Appendix 1

Summary of Base Erosion and Profit Shifting package

1.1        This appendix provides a brief overview of the Base Erosion and Profit Shifting (BEPS) package by action item and the Australian Government's response following the release of the final reports.

Action 1: Address the Tax Challenges of the Digital Economy

1.2        The digital economy and its business models present some key features which are potentially relevant from a tax perspective—mobility, reliance on data, network effects, the spread of multi-sided business models, a tendency toward monopoly or oligopoly, and volatility. The digital economy has also accelerated and changed the spread of global value chains in which multinational enterprises integrate their worldwide operations.[1]

1.3        BEPS risks are exacerbated in the digital economy and many of the broader BEPS measures will apply to the digital economy. Measures have been developed to level the playing field between domestic and foreign suppliers in relation to the collection of Goods and Services Tax (GST) in the country where the consumer is located.

1.4        Additional work has been done in relation to broader tax challenges of the digital economy, such as nexus and data, but this analysis and the potential solutions go beyond BEPS issues. As such, OECD and G20 countries have agreed to monitor developments and consider whether existing international tax standards are able to deal with tax challenges raised by developments in the digital economy.

1.5        In response, the Australian Government noted its intention to introduce an integrity measure to apply the GST to digital products and services imported by Australian consumers.[2] This measure was passed into legislation on 4 May 2016 as part of the Tax and Superannuation Laws Amendment (2016 Measures No. 1) Act 2016. Other measures, particularly the multinational anti-avoidance law and diverted profits tax, have also changed the behaviour of some multinational companies in the digital economy which have created a taxable presence in Australia.

Action 2: Neutralise the Effects of Hybrid Mismatch Arrangements

1.6        Hybrid mismatch arrangements exploit differences in the tax treatment of an entity or instrument between tax jurisdictions to achieve double non-taxation, including long‑term deferral. The adoption of a common approach to hybrid mismatches will facilitate the convergence of national practices through domestic and treaty rules to neutralise such arrangements. This approach will prevent double non-taxation by eliminating the tax benefits of mismatches but not adversely impact the use of these instruments in cross-border trade and investment.

1.7        Essentially, the final report recommends that hybrid mismatch arrangements be neutralised as follows:

1.8        The Australian Government tasked the Board of Taxation to examine and consult on how best to implement the new anti-hybrid rules in the Australian legal context and report back by the end of March 2016.[3] Following this consultation process, the government committed to implementing this action in the 2016-17 Budget and is also developing specific rules to eliminate hybrid mismatches that occur in relation to regulatory capital known as Additional Tier 1 (AT1). Development of the enabling legislation to implement these hybrid mismatch rules is ongoing.[4]¬†¬†

Action 3: Designing Effective Controlled Foreign Company Rules

1.9        Controlled Foreign Company (CFC) rules address the risk that taxpayers with a controlling interest in a foreign subsidiary can shift income into a CFC. Without such rules, CFCs provide opportunities for profit shifting and long‑term deferral of taxation. The final report sets out recommendations in the form of six building blocks for the design of effective CFC rules covering:

1.10      As Australia already has strong CFC rules and these meet the OECD best practice guidance, the government considers that no action is necessary at this stage.[6]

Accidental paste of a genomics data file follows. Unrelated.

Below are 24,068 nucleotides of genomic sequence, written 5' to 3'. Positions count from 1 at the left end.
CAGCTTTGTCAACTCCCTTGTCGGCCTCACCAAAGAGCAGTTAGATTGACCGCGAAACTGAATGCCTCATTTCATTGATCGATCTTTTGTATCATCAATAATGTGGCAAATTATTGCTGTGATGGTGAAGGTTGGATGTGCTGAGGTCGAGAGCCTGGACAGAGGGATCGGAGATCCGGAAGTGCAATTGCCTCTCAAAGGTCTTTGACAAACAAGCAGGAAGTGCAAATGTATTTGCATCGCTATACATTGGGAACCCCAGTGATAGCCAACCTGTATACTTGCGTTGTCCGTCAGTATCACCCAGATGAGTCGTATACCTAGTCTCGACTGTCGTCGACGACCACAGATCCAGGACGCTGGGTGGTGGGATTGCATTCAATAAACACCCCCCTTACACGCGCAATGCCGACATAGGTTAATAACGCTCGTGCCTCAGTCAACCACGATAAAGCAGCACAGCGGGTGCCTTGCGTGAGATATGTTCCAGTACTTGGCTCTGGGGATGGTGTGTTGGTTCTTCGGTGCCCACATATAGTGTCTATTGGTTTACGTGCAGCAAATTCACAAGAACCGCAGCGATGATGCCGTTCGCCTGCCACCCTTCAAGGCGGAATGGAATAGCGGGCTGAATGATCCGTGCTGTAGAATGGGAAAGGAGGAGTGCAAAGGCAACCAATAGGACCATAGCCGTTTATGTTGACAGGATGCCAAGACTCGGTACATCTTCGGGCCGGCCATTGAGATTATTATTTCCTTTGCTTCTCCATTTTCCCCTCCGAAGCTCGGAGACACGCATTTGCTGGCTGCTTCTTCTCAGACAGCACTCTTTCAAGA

Action 4: Limiting Base Erosion via Interest Deductions and Other Financial Payments

1.11      ¬†Multinational groups may achieve favourable tax outcomes by adjusting the amount of debt in a group entity. Groups may multiply the level of debt at the level of individual group entities via intra-group financing or use financial instruments to make payments that are economically equivalent to interest but have a different legal form (and may not be captured by restrictions on interest deductibility).[7] This is potentially a significant issue for Australia which has a relatively high corporate income tax rate.

1.12      The final report recommends a fixed ratio rule which limits an entity's net deductions for interest (and payments economically equivalent to interest) to a percentage of its earnings before interest, taxes, depreciation and amortisation (EBITDA). The approach can be supplemented by a worldwide group ratio rule which allows the entity to exceed this limit in certain circumstances.[8]

1.13      Australia has had thin capitalisation laws since 2001 but amended them in October 2014 to prevent further erosion of the Australian tax base. Australia does not have a fixed ratio rule but instead employs a safe harbour debt limit of 1.5:1 on a debt‑to‑equity basis. This amendment also introduced a worldwide gearing debt limit to provide flexibility for inward investing entities.[9]

Action 5: Counter Harmful Tax Practices More Effectively, Taking into Account Transparency and Substance

1.14      As part of the BEPS Project, the Forum on Harmful Tax Practices was tasked with revamping its work on harmful tax practices to prioritise improving transparency, including the spontaneous exchange of rulings related to preferential regimes and on requiring substantial activity for any preferential regime.[10] The final report sets out a minimum standard to assess whether there is substantial activity in a preferential regime. In the area of transparency, a framework has been agreed for mandatory spontaneous exchange of information on rulings.[11]

1.15      The Australian Government indicated that the Australian Taxation Office has already implemented exchange of rulings.[12]

Action 6: Preventing Treaty Abuse

1.16      Taxpayers engaged in treaty shopping and other treaty abuse strategies undermine tax sovereignty by claiming treaty benefits in situations where these benefits were not intended to be granted, thereby depriving countries of tax revenues.[13] The final report includes a minimum standard on preventing abuse including through treaty shopping and new rules that provide safeguards to prevent treaty abuse and offer a certain degree of flexibility regarding how to do so.[14]

1.17      In its response, the Australian Government indicated that the new treaty anti‑abuse rules would be incorporated into the negotiation of new and updated treaties.[15]